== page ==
"You never saw Dorothy without a smile on her face," said Jody Gunsolus, a friend and occasional training partner.

And "you've never met two people more in love," she said of Ms. Barnett-Griffin and her husband, Mike Griffin, whom she met on a Christian singles ski trip in Utah.

After a car crash killed her first husband, Dr. John Barnett Jr., five years ago, she began bicycling to escape the sorrow and find inner strength.

"It was great therapy for me, and I found out that you can cry and ride at the same time," she wrote in a recent online posting for Journey of Hope, detailing her support for the center and her "Journey to Ironman."

Ms. Barnett-Griffin and her children – Kim, now 15; Derek, 11; and Zachary, 8 – turned to the group, finding comfort there by sharing their grief with others, she said.

She joined the center's board of directors and became an active fundraiser for the program that helps children and their families confront the death of loved ones.

"She was so generous with her time, financial support and passion," said Susan Tucker Williams, executive director. "Everyone's loss is terrible, but for us this is huge. We are grieving, too."

A resident of Lucas, Ms. Barnett-Griffin hoped to raise $10,000 for Journey of Hope through donations to her Ironman effort. It was to be her biggest physical challenge, the next step after advancing from bicycle rides to rallies to the swim-bike-run combo of triathlons.

She competed in her first triathlon last year and finished two half Ironman events this year before going for the full 2.4-mile swim, 112-mile bike ride and 26.2-mile run with her husband Saturday in Florida.

"So ...we will do the hard part," she wrote in her Journey of Hope posting. "We will swim, bike and run all day and train very hard to be able to make it."

Gerald Jackson, a triathlete and coach for the Dallas-based group Fit2Train, said he met Ms. Barnett-Griffin at a workout camp this summer.

"It was going to be a difficult challenge for her," he said of the Florida race where a swimmer died last year. "But she was going to go out at her own pace and knock it out."

On the day of the race, her husband had advanced to the biking phase. Ms. Barnett-Griffin was one of two swimmers left in the water, talking occasionally with escorts in kayaks. And suddenly she "rolled onto her back, said 'help' and passed out," said Helen Manning, spokeswoman for North America Sports, owner and manager of the Ironman events.

Ms. Barnett-Griffin was briefly underwater before being rushed to shore, where her children and mother were waiting to cheer her on, Ms. Manning and others said. Water conditions for the race were ideal, she said.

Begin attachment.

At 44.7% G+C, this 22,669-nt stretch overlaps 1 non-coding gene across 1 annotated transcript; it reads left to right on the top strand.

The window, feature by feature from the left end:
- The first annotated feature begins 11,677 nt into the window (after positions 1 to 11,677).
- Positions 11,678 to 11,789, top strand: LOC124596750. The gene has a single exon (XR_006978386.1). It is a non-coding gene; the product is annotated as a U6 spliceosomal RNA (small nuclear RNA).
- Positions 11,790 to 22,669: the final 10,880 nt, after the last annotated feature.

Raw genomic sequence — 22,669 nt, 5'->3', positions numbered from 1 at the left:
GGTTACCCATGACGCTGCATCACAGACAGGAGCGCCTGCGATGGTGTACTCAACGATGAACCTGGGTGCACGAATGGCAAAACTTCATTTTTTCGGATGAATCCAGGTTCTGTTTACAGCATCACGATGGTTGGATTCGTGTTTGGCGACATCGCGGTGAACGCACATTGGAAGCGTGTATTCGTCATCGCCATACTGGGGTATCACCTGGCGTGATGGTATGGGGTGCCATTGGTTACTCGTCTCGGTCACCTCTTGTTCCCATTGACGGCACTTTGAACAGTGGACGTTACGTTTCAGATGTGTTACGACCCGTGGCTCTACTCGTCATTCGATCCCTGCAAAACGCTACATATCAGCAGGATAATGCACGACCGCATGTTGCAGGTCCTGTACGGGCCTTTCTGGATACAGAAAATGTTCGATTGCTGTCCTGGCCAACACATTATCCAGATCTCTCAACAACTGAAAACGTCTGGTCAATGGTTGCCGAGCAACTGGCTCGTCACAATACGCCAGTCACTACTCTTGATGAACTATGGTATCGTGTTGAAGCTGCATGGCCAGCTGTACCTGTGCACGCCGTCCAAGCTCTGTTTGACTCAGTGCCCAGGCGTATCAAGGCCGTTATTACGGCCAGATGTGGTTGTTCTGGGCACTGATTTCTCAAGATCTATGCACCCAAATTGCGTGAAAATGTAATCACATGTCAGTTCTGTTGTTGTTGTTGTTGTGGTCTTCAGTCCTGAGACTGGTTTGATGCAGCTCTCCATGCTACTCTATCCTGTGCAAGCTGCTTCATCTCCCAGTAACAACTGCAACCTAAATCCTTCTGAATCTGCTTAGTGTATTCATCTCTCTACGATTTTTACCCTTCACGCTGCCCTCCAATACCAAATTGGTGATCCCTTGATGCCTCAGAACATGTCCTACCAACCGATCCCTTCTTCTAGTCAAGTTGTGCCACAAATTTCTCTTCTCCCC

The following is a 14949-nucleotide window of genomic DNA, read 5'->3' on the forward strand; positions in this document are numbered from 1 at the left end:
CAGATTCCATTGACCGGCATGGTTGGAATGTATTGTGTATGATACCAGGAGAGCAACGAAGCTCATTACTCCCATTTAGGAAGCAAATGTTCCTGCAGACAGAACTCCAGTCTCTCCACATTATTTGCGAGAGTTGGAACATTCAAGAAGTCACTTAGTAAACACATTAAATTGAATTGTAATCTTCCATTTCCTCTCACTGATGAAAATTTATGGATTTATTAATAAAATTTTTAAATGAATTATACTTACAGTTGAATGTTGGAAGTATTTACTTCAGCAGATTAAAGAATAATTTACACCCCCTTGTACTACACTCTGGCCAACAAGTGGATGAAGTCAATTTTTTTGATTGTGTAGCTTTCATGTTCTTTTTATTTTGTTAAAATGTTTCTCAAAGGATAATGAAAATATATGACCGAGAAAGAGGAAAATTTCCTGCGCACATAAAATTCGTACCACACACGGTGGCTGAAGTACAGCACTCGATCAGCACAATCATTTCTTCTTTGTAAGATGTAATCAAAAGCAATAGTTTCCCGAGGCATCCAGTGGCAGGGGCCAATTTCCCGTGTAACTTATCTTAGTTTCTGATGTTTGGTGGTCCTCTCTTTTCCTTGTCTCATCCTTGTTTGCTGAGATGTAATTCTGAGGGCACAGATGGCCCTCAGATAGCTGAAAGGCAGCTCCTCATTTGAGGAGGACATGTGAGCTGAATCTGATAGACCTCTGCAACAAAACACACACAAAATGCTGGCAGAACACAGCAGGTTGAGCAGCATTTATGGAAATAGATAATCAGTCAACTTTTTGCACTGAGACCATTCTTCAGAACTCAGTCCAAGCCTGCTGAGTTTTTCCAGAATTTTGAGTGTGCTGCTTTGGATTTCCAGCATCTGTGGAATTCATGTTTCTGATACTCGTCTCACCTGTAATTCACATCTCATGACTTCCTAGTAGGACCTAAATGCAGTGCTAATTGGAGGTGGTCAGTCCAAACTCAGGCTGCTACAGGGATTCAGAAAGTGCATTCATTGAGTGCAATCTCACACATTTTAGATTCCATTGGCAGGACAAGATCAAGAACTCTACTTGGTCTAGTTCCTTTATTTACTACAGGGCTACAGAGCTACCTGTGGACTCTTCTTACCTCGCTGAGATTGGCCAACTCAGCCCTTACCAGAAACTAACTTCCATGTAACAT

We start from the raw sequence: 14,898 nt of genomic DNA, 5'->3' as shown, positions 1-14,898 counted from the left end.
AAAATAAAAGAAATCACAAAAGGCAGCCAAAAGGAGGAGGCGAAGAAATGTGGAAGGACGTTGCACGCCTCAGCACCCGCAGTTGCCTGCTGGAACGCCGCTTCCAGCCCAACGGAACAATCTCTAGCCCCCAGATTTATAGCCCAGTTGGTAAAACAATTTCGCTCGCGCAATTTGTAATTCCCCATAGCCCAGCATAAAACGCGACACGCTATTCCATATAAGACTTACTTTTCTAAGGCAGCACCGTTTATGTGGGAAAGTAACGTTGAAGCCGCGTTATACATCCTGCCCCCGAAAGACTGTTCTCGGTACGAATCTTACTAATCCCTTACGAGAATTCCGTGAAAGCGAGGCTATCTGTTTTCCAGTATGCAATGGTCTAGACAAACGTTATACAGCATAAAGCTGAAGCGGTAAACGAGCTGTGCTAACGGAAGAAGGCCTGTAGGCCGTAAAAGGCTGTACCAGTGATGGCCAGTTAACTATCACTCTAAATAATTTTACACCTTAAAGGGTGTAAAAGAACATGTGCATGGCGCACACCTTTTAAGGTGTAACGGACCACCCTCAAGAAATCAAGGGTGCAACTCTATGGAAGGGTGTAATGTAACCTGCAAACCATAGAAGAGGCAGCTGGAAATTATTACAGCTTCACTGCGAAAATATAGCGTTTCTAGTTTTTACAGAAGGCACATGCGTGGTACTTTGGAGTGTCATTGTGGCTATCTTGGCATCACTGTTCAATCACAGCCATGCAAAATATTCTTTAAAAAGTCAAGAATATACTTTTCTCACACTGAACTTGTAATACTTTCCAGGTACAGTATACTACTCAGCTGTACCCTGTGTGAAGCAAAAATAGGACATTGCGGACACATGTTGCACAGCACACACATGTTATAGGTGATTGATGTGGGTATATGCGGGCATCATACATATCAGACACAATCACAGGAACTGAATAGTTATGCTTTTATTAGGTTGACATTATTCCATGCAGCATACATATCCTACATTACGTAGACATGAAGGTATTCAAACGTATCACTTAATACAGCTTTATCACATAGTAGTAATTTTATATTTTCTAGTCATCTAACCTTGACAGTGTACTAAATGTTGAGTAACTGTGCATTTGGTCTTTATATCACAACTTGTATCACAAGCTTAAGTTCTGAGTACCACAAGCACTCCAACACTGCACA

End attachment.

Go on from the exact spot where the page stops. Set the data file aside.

Revival efforts failed, and Ms. Barnett-Griffin never regained consciousness despite two surgeries to ease swelling of her brain.

The cause of death is unknown. Funeral arrangements are pending.

Contributions to Journey of Hope in Ms. Barnett-Griffin's name have almost tripled since Wednesday and exceeded her $10,000 goal.

The woman who spent her life working, encouraging and leading others would have relished the news, her friends said.

"Dorothy was one tough cookie," Ms. Blatney said. "She's the type of person that you fight your demons. You step out there, out of your comfort zone."

Just as Ms. Barnett-Griffin did Saturday.

"One day of pushing your body beyond any limit that you thought possible," she wrote in her Journey of Hope posting. "Sounds crazy? Most of you would agree. So call us crazy!"

News Aritcle

Thursday, November 8, 2007

Race Report (LONG)

Thanks for being patient...at long last...here's the day...

The morning started at 3:15 with 3 bottles of boost (750 calories total) and a quick shower to wake up.

I had followed some really good advice and scheduled out the 24 hours leading up to the 7 am start, so was on autopilot following my plan. In creating my schedule for the morning, I spent a bit of time visualizing race morning, as well as the race itself – an exercise I find invaluable. The visualization and creating a plan for the morning was definitely paying off now.

A quick look in the mirror at the message I had left myself last night:

Slow is smooth…smooth is fast.
See how far your can push yourself. Be the man your dog and daughter think you are :)
Andrew Hariton, You are an ironman.

What a great way to set the tone for the day – Thanks for the idea Rich Strauss.

After a bit of coffee, I LIBERALLY used body glide, threw on my tri shorts and top, and checked the weather one last time. I couldn’t help smiling when I saw a low of 54, high of 75 with little wind expected: PERFECT

Lori and Mark (a friend of mine who made the trip down to watch me suffer for 14 hours) dropped me off at transition at around 5:15. Got body marked, tires pumped up, garmin on bike, gels on...uh oh – where are the gels...oh well...I can grab them at the aid stations....I spent the next 1/2 hour or so slowly sipping Gatorade and trying to stay calm.

With so much nervous energy around me, I was grateful to have my Ipod, and could ignore most of what was going on around me. Finally 6:30 came and I met Lori, Mark and my mom and headed down to the swim start. Had a gel, sipped some water, got my wetsuit on.

Paula Newby Fraser was wrapping up an interview right next to me, and I was able to get one last hint from someone who really knows what she’s talking about: “Treat the race as a very long training day with 2200 of your closest friends.” I can do that...

We were waiting for the pros to start and BOOM...the cannon went off with no warning and scared the shit out of us...10 more minutes...At this point I found myself completely nauseous...most likely from the unknown of the swim, being that I could barely swim 50 yds a year ago.